The British Judiciary Defines the Jews
In the continuing series of stories that show Western (especially European) governments to believe it to be their right to define the boundaries of religious practice, David Goldman describes a case in which a British court found that an Orthodox Jewish school could not follow the practice of matrilineal descent in its admissions policies:
JFS is a state school, one among seven thousand religious schools funded by the British government, but the ruling in the case applies equally to private schools. Justice Munby, presiding in the first case, opened his ruling with these words: “The content of a religious faith and the nature of its beliefs, observances, and practices is, for a secular court, a matter of fact to be proved in the usual way by evidence.” What was to be proved, in a practical matter, was whether the Jewish religion might be practiced in the United Kingdom.
Munby ultimately decided for the school, but having determined that a secular court could judge whether a religious organization’s decision was factually in keeping with its stated beliefs, he opened the way for an appeals court to come to a different conclusion about whether the practices suggested by those beliefs are legal:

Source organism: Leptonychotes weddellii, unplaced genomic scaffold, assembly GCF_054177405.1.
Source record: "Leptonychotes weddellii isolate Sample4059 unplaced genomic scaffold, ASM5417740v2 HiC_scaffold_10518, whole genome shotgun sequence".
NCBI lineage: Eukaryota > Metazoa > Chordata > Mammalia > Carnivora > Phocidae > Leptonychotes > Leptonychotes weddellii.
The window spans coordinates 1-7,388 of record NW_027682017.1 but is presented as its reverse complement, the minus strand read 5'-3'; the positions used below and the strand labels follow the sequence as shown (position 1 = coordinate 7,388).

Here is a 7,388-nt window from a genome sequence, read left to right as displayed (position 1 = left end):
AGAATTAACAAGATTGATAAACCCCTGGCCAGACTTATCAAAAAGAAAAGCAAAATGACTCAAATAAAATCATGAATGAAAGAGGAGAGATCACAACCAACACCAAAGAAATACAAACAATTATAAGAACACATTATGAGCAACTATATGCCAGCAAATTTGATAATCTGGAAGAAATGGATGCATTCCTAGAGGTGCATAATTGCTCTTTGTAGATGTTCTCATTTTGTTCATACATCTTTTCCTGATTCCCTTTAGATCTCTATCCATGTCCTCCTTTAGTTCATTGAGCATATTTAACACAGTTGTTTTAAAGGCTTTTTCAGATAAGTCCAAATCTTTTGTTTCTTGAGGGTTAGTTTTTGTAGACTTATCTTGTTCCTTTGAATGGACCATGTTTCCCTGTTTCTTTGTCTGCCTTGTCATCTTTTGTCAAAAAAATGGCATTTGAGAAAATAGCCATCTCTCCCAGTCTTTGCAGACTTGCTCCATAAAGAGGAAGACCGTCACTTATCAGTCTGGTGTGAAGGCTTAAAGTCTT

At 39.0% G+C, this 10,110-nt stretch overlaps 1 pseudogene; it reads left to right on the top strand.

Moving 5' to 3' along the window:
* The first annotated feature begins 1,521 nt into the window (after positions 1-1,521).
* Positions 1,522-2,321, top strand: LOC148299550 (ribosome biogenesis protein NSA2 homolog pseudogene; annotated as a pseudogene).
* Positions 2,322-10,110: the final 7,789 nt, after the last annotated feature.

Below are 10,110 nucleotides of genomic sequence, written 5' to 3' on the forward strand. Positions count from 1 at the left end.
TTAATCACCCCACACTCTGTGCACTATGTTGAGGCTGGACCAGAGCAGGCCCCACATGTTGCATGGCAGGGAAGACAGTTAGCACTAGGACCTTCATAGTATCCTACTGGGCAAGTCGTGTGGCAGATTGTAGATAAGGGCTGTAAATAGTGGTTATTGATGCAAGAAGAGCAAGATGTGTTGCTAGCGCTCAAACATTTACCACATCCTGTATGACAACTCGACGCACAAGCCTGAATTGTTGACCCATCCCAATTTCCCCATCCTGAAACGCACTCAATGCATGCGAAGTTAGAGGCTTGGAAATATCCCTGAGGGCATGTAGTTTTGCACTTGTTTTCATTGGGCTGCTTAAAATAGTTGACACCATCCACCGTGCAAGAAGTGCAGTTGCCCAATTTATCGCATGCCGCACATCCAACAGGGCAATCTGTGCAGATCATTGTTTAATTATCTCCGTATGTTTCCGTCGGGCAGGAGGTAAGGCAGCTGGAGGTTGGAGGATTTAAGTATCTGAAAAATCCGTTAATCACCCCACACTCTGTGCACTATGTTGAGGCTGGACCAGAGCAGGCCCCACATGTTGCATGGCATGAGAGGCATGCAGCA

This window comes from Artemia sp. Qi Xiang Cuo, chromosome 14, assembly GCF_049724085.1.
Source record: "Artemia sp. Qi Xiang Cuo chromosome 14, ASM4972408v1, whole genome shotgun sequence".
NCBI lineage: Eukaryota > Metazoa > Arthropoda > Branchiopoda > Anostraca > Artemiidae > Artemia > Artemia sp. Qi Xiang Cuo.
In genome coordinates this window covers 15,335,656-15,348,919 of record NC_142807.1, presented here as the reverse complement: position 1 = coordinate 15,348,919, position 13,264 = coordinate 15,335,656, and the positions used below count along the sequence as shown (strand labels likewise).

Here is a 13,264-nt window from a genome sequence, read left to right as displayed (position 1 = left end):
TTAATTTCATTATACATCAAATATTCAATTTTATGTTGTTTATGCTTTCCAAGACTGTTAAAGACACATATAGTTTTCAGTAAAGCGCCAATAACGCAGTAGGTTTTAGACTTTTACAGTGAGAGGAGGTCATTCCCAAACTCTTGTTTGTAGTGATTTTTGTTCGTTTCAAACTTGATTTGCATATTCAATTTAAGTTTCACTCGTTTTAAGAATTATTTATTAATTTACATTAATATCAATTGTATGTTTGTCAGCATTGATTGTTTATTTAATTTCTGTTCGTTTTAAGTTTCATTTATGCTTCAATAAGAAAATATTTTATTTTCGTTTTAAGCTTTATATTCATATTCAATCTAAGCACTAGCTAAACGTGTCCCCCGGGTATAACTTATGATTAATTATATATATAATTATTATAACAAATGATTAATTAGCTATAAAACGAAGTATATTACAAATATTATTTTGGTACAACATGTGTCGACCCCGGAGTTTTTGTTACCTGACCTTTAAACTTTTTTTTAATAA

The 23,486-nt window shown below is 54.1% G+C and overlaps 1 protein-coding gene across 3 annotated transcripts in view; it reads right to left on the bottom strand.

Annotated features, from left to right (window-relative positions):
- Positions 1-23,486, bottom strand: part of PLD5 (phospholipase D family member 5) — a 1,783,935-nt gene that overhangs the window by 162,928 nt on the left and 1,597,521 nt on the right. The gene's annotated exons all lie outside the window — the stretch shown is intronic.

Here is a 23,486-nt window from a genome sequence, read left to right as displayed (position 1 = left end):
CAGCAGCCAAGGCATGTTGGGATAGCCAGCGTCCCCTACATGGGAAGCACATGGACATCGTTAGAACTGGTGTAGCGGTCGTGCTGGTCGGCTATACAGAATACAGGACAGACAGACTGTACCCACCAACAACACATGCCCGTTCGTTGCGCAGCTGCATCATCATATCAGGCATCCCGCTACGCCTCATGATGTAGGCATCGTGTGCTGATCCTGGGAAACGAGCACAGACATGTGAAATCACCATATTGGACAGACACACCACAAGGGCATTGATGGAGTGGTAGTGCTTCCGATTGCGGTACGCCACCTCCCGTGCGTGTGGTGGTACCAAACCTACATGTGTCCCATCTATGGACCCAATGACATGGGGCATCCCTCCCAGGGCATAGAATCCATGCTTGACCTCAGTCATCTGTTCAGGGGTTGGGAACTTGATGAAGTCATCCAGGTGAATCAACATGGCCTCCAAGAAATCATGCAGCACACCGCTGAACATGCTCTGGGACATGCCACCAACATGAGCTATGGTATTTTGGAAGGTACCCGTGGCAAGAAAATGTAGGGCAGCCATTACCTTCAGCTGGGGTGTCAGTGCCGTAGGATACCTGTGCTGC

Even more redolent of Kafka was the subsequent contrary ruling of the appeals court, which overturned Munby’s decision with the brief, bland assertion that Jewish religious law was racist, equating the Jewish doctrine of matrilineal descent with South African apartheid: “If it were otherwise, a person who honestly believed, as the Dutch Reformed Church of South Africa until recently believed, that God had made black people inferior and had destined them to live separately from whites, would be able to discriminate openly without breaking the law.”
On first glance, the decision seems to be a consequence of the West’s method of fighting racism through government, rather than cultural, structures, and that has surely been contributing to the sequentially falling barriers protecting individual and collective liberty, but even so, an additional intellectual barricade had to fall, in this case. The distinction now lost was that one cannot convert from being black, but one can convert to Orthodox Judaism. If one believes attendance of an Orthodox Jewish school to be of such merit as to pursue lawsuits for admission, one can follow the steps to become officially Jewish.
Not good enough, says updated British law. Personally, I think a group ought to be free to set policies for its community however it likes, and everybody else ought to be free to lampoon and shun it, but even an entry hatch of conversion is not sufficient inclusiveness for the soldiers of tolerance.